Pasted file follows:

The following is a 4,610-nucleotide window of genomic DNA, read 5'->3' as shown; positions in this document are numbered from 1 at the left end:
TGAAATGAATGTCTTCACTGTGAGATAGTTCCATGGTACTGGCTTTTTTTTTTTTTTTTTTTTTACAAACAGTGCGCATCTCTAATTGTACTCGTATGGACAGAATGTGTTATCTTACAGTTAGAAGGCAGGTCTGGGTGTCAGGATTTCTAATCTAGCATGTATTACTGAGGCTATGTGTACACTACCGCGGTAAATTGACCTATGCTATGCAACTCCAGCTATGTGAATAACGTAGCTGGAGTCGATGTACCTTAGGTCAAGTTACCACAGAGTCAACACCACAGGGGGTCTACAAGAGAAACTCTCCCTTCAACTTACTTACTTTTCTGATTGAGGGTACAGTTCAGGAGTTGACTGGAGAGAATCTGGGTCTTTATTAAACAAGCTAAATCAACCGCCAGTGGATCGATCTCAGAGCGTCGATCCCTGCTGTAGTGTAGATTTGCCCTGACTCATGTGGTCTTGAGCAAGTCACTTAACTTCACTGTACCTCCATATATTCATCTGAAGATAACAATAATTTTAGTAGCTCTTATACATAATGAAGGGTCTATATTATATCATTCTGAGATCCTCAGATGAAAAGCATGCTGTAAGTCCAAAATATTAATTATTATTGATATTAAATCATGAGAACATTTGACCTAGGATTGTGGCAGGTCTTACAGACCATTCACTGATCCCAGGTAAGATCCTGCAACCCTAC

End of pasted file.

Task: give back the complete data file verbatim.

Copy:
The following is a 4,610-nucleotide window of genomic DNA, read 5'->3' as shown; positions in this document are numbered from 1 at the left end:
TGAAATGAATGTCTTCACTGTGAGATAGTTCCATGGTACTGGCTTTTTTTTTTTTTTTTTTTTTACAAACAGTGCGCATCTCTAATTGTACTCGTATGGACAGAATGTGTTATCTTACAGTTAGAAGGCAGGTCTGGGTGTCAGGATTTCTAATCTAGCATGTATTACTGAGGCTATGTGTACACTACCGCGGTAAATTGACCTATGCTATGCAACTCCAGCTATGTGAATAACGTAGCTGGAGTCGATGTACCTTAGGTCAAGTTACCACAGAGTCAACACCACAGGGGGTCTACAAGAGAAACTCTCCCTTCAACTTACTTACTTTTCTGATTGAGGGTACAGTTCAGGAGTTGACTGGAGAGAATCTGGGTCTTTATTAAACAAGCTAAATCAACCGCCAGTGGATCGATCTCAGAGCGTCGATCCCTGCTGTAGTGTAGATTTGCCCTGACTCATGTGGTCTTGAGCAAGTCACTTAACTTCACTGTACCTCCATATATTCATCTGAAGATAACAATAATTTTAGTAGCTCTTATACATAATGAAGGGTCTATATTATATCATTCTGAGATCCTCAGATGAAAAGCATGCTGTAAGTCCAAAATATTAATTATTATTGATATTAAATCATGAGAACATTTGACCTAGGATTGTGGCAGGTCTTACAGACCATTCACTGATCCCAGGTAAGATCCTGCAACCCTAC